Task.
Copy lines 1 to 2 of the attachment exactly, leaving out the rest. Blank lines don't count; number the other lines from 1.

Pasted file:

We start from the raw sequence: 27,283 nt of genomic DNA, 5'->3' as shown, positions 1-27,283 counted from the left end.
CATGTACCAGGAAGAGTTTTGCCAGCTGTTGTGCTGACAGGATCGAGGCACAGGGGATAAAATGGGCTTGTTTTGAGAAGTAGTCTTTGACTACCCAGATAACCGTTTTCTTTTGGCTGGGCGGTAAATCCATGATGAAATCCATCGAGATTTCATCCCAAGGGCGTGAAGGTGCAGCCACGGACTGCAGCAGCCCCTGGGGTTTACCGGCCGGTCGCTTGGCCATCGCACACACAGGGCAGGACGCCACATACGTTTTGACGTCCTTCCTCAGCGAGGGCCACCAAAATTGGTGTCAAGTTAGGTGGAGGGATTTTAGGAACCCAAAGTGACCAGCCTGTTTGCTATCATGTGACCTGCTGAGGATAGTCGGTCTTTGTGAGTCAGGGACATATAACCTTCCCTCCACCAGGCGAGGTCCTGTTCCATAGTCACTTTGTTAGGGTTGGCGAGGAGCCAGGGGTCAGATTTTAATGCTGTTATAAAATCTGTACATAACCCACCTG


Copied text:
We start from the raw sequence: 27,283 nt of genomic DNA, 5'->3' as shown, positions 1-27,283 counted from the left end.
CATGTACCAGGAAGAGTTTTGCCAGCTGTTGTGCTGACAGGATCGAGGCACAGGGGATAAAATGGGCTTGTTTTGAGAAGTAGTCTTTGACTACCCAGATAACCGTTTTCTTTTGGCTGGGCGGTAAATCCATGATGAAATCCATCGAGATTTCATCCCAAGGGCGTGAAGGTGCAGCCACGGACTGCAGCAGCCCCTGGGGTTTACCGGCCGGTCGCTTGGCCATCGCACACACAGGGCAGGACGCCACATACGTTTTGACGTCCTTCCTCAGCGAGGGCCACCAAAATTGGTGTCAAGTTAGGTGGAGGGATTTTAGGAACCCAAAGTGACCAGCCTGTTTGCTATCATGTGACCTGCTGAGGATAGTCGGTCTTTGTGAGTCAGGGACATATAACCTTCCCTCCACCAGGCGAGGTCCTGTTCCATAGTCACTTTGTTAGGGTTGGCGAGGAGCCAGGGGTCAGATTTTAATGCTGTTATAAAATCTGTACATAACCCACCTG